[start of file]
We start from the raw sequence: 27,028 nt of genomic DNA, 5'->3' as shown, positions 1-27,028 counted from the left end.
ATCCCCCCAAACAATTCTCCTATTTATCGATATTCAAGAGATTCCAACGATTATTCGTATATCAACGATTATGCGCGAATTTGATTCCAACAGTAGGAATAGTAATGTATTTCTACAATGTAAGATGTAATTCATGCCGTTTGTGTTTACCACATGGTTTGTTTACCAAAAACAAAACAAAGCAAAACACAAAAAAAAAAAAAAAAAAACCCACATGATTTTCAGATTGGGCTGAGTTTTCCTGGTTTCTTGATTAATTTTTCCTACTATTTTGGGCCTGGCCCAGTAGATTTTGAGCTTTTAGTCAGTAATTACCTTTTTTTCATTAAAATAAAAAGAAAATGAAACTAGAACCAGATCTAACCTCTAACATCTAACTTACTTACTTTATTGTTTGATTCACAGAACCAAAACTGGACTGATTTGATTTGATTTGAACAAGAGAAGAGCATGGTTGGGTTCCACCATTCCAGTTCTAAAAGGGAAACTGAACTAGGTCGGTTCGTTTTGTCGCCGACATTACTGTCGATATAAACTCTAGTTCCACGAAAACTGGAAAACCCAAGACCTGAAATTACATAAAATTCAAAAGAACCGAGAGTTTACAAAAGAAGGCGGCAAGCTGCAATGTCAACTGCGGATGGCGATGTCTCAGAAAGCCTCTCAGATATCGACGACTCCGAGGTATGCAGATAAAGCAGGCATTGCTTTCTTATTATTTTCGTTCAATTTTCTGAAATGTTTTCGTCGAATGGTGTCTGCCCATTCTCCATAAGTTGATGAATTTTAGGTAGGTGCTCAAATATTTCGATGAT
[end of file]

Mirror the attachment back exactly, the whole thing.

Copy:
We start from the raw sequence: 27,028 nt of genomic DNA, 5'->3' as shown, positions 1-27,028 counted from the left end.
ATCCCCCCAAACAATTCTCCTATTTATCGATATTCAAGAGATTCCAACGATTATTCGTATATCAACGATTATGCGCGAATTTGATTCCAACAGTAGGAATAGTAATGTATTTCTACAATGTAAGATGTAATTCATGCCGTTTGTGTTTACCACATGGTTTGTTTACCAAAAACAAAACAAAGCAAAACACAAAAAAAAAAAAAAAAAAACCCACATGATTTTCAGATTGGGCTGAGTTTTCCTGGTTTCTTGATTAATTTTTCCTACTATTTTGGGCCTGGCCCAGTAGATTTTGAGCTTTTAGTCAGTAATTACCTTTTTTTCATTAAAATAAAAAGAAAATGAAACTAGAACCAGATCTAACCTCTAACATCTAACTTACTTACTTTATTGTTTGATTCACAGAACCAAAACTGGACTGATTTGATTTGATTTGAACAAGAGAAGAGCATGGTTGGGTTCCACCATTCCAGTTCTAAAAGGGAAACTGAACTAGGTCGGTTCGTTTTGTCGCCGACATTACTGTCGATATAAACTCTAGTTCCACGAAAACTGGAAAACCCAAGACCTGAAATTACATAAAATTCAAAAGAACCGAGAGTTTACAAAAGAAGGCGGCAAGCTGCAATGTCAACTGCGGATGGCGATGTCTCAGAAAGCCTCTCAGATATCGACGACTCCGAGGTATGCAGATAAAGCAGGCATTGCTTTCTTATTATTTTCGTTCAATTTTCTGAAATGTTTTCGTCGAATGGTGTCTGCCCATTCTCCATAAGTTGATGAATTTTAGGTAGGTGCTCAAATATTTCGATGAT